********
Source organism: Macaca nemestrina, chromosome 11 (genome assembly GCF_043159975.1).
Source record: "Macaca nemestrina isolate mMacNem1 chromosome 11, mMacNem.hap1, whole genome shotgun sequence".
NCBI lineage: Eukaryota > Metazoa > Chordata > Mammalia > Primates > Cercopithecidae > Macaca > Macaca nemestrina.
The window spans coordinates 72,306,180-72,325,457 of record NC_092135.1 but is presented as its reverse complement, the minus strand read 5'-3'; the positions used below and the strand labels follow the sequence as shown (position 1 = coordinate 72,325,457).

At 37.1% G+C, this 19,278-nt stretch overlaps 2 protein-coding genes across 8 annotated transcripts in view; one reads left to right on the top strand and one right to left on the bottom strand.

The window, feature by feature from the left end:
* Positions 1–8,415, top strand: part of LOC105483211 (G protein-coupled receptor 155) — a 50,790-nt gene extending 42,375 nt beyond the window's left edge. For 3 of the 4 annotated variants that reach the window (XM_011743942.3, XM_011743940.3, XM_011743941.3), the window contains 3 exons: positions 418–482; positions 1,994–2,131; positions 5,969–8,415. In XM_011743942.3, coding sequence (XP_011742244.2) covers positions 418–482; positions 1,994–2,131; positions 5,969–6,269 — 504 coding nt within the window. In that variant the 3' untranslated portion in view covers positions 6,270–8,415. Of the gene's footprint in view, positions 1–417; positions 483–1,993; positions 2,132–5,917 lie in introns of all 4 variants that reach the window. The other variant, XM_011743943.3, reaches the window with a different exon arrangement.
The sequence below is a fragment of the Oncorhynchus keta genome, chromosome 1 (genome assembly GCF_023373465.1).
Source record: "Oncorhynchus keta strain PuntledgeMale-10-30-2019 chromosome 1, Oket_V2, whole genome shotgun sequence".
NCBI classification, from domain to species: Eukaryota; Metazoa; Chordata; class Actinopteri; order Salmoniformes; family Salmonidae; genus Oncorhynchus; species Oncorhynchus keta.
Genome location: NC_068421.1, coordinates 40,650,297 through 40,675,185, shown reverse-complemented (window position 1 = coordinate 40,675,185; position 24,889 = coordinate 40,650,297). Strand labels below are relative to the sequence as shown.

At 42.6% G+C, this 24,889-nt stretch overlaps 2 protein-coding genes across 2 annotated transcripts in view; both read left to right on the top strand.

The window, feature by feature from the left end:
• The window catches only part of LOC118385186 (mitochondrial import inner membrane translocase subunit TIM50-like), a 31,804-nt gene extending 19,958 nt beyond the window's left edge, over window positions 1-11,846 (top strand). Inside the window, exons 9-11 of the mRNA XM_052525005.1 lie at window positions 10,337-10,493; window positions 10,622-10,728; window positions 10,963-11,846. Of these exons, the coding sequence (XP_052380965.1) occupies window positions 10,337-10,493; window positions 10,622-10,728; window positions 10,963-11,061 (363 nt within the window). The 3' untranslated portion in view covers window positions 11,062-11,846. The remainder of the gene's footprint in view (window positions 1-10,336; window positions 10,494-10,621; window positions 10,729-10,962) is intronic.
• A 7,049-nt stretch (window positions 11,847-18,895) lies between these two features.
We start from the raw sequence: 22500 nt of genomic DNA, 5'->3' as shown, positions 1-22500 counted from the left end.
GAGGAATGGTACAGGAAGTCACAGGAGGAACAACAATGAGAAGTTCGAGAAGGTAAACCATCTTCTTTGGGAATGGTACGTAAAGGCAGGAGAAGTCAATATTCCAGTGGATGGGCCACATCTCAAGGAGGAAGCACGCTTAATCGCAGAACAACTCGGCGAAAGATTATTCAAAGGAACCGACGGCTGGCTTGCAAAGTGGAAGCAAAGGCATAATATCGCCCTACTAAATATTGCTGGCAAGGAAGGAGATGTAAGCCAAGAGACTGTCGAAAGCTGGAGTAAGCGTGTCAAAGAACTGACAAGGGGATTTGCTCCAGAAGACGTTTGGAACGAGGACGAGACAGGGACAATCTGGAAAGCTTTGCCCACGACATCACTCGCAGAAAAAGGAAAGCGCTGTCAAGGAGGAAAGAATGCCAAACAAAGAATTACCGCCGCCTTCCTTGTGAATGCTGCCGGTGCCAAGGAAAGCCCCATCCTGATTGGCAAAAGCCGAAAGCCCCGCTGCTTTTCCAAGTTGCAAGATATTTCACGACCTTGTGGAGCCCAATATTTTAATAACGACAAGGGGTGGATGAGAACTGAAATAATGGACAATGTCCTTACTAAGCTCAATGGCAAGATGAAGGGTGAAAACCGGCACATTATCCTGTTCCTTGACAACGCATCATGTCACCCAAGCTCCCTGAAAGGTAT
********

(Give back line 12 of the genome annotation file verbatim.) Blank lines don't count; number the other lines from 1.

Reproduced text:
At 42.6% G+C, this 24,889-nt stretch overlaps 2 protein-coding genes across 2 annotated transcripts in view; both read left to right on the top strand.